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BFCSA: New Melbourne Sydney apartments, which fell up to 20 per cent in value 2018

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New apartment settlements to increase pressure on Melbourne, Sydney prices

Australian Financial Review 06 Jan 2019 5:55 PM

Michael Bleby


New Melbourne apartments, which fell up to 20 per cent in value upon settlement in 2018, will come under further price pressure this year as a wave of newly completed units hits the market, adding to the pressure of tight credit curbs and uncertainty about property investment tax policy.

The number of newly completed high-rise apartments – those in buildings of four storeys or higher – will jump to 17,000 in the Victorian capital this calendar year from 13,500 last year, consultancy BIS Oxford Economics expects.

Melbourne's rising completions, along with levels that remain elevated in Sydney, will keep the pressure on apartment prices as completing projects reach settlement and banks reassess values. In Sydney the outlook is similar, with the 2018 total of 28,000 completions set to tick only slightly down to 26,300.

Tight credit curbs and scrutiny of borrowers' outgoings – along with dampened buyer enthusiasm – are likely to depress prices further.

"The biggest challenges will remain for Sydney, where completions are expected to remain high in 2019, and in Melbourne, where they will increase again," said BIS associate director for residential property Angie Zigomanis.

"If this causes vacancy rates to rise and rents to fall, then this widens the gap between rents and mortgage costs. An expectation for lower rents (as well as lower capital gains or falling prices) will also reduce the price investors are willing to pay, so this will have a demand-side impact on prices as the negative impact created by the tighter credit environment."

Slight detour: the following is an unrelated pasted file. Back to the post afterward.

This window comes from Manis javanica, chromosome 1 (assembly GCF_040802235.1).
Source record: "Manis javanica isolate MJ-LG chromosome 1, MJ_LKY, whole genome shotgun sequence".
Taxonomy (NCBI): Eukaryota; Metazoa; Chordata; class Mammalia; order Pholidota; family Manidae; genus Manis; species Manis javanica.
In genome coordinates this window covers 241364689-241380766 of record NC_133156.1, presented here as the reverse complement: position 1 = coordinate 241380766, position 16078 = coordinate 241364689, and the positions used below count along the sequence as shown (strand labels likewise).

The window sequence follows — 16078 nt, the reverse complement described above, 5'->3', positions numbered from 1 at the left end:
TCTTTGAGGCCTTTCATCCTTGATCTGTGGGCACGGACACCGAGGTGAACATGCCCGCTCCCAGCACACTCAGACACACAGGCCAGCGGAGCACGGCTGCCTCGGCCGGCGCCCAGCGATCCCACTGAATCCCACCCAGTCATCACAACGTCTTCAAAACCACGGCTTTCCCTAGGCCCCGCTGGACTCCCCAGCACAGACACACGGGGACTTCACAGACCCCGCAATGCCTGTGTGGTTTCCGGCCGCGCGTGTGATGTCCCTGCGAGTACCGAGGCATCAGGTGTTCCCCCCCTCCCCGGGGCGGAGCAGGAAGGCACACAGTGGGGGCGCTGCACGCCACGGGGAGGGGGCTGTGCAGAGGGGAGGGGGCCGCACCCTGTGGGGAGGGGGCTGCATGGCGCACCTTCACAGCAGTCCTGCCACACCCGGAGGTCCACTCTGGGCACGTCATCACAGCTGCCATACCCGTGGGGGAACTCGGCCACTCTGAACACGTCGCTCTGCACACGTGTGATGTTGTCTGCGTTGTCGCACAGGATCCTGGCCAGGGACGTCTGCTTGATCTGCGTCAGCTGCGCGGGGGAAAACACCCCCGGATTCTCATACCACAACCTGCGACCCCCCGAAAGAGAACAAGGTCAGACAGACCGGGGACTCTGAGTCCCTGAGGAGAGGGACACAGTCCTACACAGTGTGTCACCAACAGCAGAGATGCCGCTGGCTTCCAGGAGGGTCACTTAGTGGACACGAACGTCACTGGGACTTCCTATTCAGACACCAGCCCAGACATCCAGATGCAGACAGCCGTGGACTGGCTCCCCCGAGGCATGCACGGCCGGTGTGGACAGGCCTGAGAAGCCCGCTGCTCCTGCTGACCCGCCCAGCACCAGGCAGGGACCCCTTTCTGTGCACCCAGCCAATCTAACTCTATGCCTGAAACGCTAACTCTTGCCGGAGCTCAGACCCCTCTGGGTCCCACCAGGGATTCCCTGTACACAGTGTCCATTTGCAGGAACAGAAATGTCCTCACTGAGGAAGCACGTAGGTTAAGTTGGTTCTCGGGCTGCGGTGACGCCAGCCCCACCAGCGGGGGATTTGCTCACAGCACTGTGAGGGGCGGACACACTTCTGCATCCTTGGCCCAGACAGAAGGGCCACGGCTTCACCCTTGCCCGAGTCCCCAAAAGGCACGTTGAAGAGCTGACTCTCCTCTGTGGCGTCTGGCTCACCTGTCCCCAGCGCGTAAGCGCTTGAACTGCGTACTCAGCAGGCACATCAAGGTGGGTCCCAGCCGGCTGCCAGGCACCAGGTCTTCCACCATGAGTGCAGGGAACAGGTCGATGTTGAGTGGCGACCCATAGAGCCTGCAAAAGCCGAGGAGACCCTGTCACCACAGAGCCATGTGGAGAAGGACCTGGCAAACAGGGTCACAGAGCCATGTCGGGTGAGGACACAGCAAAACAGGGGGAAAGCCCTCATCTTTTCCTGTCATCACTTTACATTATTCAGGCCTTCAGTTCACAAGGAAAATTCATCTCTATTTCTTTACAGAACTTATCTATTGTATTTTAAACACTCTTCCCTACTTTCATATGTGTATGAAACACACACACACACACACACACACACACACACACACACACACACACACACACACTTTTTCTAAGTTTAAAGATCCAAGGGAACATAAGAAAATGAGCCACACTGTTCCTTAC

Brisbane, where the apartment market declined first and is the furthest through its cycle, will benefit from an estimated 5700 completions this year – nearly half the level in 2017, BIS says.

Apartment values fell 4.3 per cent nationally in the year to December, pulled down by Sydney's 6.3 per cent decline and Melbourne's 2.3 per cent loss in value, CoreLogic figures show. Perth (6.5 per cent) and Darwin (10.4 per cent) posted bigger declines, but the larger Sydney and Melbourne markets had a greater influence on the national figure.

The market is already under pressure. Unreported valuation figures seen by The Australian Financial Review, however, show falling values of newly completed apartments in Australia 108, the country's tallest residential tower, being developed by World Class Land, an offshoot of Singapore developer Aspial.

A two-level penthouse in the 101-storey building in Melbourne's Southbank broke records when it sold in 2015 for $25 million – more than $33,000 per square metre – but gravity is proving strong for many apartments in the building.

A two-bedroom apartment on the 28th level bought by an overseas-based buyer for $708,000 in April 2015 was revalued at $560,000 in June last year – a near 21 per cent decline.

The first 277 apartments – about a quarter of the total 1105 – were handed over to residents in a staged completion that started in June, permitting the developer to recoup $147 million from settlement of the units on levels 14 to 30 in recognised revenue, even as construction continued at higher levels.

Not all units suffered devaluations, but the figures show that apartments priced above the $10,000-per-square-metre level fell the most.

A one-bedroom apartment bought for $586,000 in March 2015 was revalued in October last year at just $490,000, for a decline in value of more than 16 per cent.

Data provider CoreLogic also expects unit markets in the two largest cities to remain under pressure.

"Slowing demand and higher supply in the multi-unit sector is playing out, which is likely to result in weaker conditions across the unit markets in Sydney and Melbourne where the new unit supply pipeline is the most concentrated," CoreLogic says.

"Demand is being negatively impacted by a range of factors including slowing migration rates from both overseas and interstate, fewer domestic and overseas investors (key target markets for the multi-unit sector), low valuations for off-the-plan unit settlements and overall tougher lending conditions."


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